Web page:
Building on the idea of raising an original thinker, American entrepreneur Cameron Herold spoke earlier this year about moving beyond textbook education to embrace inherent talents and skills. “We get told that we need to study harder or be more focused or get a tutor. My parents got me a tutor in French and I still suck at French. Yet, when I was in Grade 2, I won a speaking contest but nobody ever said, ‘Hey, this kid’s a good speaker, he can’t focus but he loves walking around and getting people energised.”

So, your child may not be the best at spelling, and maybe he never will be. But he may have an under-appreciated skill that is equally representative of his intelligence.

“Be positive about these differences,” says Dr Risoli. “Embracing dissimilarity is essential to improve his self-esteem; a basic element that has an enormous effect on his success and growth.”

‘Do as I do’

The theory of observational learning, where children discern their role-models and imitate them, is largely the brainchild of eminent psychologist Albert Bandura. The idea is simple, if you do “smart” things, for example, reading or learning a new language, your child will do the same. Observational learning is said to be particularly important during childhood – a stage when we are quick to mimic behaviour.

Let go of expectations

Do not treat your children as little “projects”, advises Dr Risoli. “A good score on a test is not really predictive of the success of that child. Understand his cognitive profile but realise that it is also just a number, and it need not define his entire future. As parents we must be careful to not define children upon a score, and rather better understand what makes kids grow smarter.”

Get them moving

Exercise can make your child smarter! The theory has been around for ages and there are studies and research to validate the claims. Most notably, a 2010 study by the National Institutes of Health in the US specifically showed that when children exercise consistently, their brains ‘bulk up’. In this particular study, brain scans after exercise showed that the fitter kids had significantly larger basal ganglia of the brain, which helps maintain attention and coordinate thoughts and actions effectively.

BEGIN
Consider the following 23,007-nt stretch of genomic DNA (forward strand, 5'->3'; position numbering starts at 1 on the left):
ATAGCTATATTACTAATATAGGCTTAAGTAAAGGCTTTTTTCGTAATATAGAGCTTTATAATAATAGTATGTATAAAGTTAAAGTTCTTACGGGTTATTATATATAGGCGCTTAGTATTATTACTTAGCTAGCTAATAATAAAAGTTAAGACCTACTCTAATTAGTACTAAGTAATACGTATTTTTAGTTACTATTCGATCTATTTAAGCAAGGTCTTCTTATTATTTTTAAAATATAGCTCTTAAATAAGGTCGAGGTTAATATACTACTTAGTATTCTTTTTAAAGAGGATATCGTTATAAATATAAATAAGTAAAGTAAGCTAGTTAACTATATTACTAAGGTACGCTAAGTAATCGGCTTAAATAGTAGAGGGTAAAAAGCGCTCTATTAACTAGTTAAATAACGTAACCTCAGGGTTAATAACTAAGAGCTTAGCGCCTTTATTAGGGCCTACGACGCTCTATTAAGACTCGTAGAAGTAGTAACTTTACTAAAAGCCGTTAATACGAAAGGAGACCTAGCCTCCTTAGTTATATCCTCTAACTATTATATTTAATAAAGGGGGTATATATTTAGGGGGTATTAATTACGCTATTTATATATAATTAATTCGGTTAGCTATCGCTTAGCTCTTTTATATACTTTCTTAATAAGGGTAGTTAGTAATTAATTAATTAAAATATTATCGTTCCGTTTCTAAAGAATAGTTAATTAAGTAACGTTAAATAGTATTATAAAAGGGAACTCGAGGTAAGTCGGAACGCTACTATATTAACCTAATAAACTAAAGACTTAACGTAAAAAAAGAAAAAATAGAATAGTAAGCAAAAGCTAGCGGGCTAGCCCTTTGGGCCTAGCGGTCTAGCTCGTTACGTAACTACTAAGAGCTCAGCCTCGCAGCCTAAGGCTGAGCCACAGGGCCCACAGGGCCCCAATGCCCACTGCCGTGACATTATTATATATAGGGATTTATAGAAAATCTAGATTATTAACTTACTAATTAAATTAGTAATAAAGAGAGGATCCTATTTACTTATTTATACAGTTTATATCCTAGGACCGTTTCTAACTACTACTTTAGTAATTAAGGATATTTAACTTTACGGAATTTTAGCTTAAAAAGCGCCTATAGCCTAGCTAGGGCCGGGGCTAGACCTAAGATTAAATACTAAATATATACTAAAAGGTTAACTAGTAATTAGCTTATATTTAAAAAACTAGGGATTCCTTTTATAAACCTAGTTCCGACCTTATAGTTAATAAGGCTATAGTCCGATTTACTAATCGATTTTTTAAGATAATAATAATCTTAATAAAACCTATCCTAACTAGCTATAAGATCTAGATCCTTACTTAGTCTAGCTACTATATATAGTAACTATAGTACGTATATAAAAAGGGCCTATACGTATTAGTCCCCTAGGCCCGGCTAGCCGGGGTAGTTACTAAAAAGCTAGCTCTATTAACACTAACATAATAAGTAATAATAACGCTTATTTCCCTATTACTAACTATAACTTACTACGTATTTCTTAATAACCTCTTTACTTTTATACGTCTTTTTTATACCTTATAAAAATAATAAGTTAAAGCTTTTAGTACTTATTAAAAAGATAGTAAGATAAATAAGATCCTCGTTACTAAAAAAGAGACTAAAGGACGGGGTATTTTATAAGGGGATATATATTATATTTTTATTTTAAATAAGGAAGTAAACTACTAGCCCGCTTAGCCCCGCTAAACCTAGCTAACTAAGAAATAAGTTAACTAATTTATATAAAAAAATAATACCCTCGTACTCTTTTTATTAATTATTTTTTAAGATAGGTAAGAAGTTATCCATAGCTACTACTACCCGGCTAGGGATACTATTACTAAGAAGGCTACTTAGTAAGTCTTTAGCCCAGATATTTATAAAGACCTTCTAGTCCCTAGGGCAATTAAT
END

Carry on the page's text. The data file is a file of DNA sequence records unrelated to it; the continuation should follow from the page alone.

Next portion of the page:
Keep learning

Real learning is not passive – children need to be constantly actively stimulated. “Do babies learn from baby media?” was the question posed by one study whose results were published in Psychological Science (2010).

The answer was ‘no’, as the study explained: “The most important result was that children who viewed a DVD did not learn any more words from their month-long exposure to it than did a control group. The highest level of learning occurred in
a no-video condition in which parents tried to teach their children the same target words during everyday activities.”

Cool kids, smart learning


• Earlier this year, Bose released its build-it-yourself speaker for children, serving as a cute introduction into building their own hardware. The speaker is just the first of its products from the new category, BOSEbuild, which focuses on sparking the natural curiosity of kids. The speaker is for kids eight and up and comes with app instructions.


• Your child’s emotional IQ can be developed with The Moodsters, a quirky game for ages three plus that focuses on feelings. Created by US parenting expert Denise Daniels, in collaboration with Yale University, the game uses research about emotional intelligence, realised in game form. The Moodsters are a team of detectives who help children navigate their moods, feelings and emotions through books, toys and colouring downloads.


• Lamsa is a free app that aims to make the Arabic language fun and interesting for children aged one to eight. Vibrant, user-friendly and interactive, it encourages both active engagement and joint engagement with parents. Creator Badr Ward said in an interview, “These are the years that shape a child’s personality and install habits such as reading and curiosity. We are raising future citizens, so this isn’t just about learning colours and letters.”

Charlene Naidoo

Charlene Naidoo